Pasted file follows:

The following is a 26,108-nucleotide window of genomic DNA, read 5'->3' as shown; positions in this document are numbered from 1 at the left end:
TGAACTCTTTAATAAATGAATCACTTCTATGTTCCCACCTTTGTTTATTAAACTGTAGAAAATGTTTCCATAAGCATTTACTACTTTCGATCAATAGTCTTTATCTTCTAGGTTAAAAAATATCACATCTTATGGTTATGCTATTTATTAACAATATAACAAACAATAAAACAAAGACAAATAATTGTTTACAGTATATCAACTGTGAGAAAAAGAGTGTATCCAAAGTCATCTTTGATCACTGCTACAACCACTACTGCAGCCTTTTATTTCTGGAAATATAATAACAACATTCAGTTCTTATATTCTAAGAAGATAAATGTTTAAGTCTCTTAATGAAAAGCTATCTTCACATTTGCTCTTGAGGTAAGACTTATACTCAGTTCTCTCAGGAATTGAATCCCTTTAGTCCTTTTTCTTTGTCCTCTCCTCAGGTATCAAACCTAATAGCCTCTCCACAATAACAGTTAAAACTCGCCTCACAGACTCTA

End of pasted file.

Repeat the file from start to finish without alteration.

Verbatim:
The following is a 26,108-nucleotide window of genomic DNA, read 5'->3' as shown; positions in this document are numbered from 1 at the left end:
TGAACTCTTTAATAAATGAATCACTTCTATGTTCCCACCTTTGTTTATTAAACTGTAGAAAATGTTTCCATAAGCATTTACTACTTTCGATCAATAGTCTTTATCTTCTAGGTTAAAAAATATCACATCTTATGGTTATGCTATTTATTAACAATATAACAAACAATAAAACAAAGACAAATAATTGTTTACAGTATATCAACTGTGAGAAAAAGAGTGTATCCAAAGTCATCTTTGATCACTGCTACAACCACTACTGCAGCCTTTTATTTCTGGAAATATAATAACAACATTCAGTTCTTATATTCTAAGAAGATAAATGTTTAAGTCTCTTAATGAAAAGCTATCTTCACATTTGCTCTTGAGGTAAGACTTATACTCAGTTCTCTCAGGAATTGAATCCCTTTAGTCCTTTTTCTTTGTCCTCTCCTCAGGTATCAAACCTAATAGCCTCTCCACAATAACAGTTAAAACTCGCCTCACAGACTCTA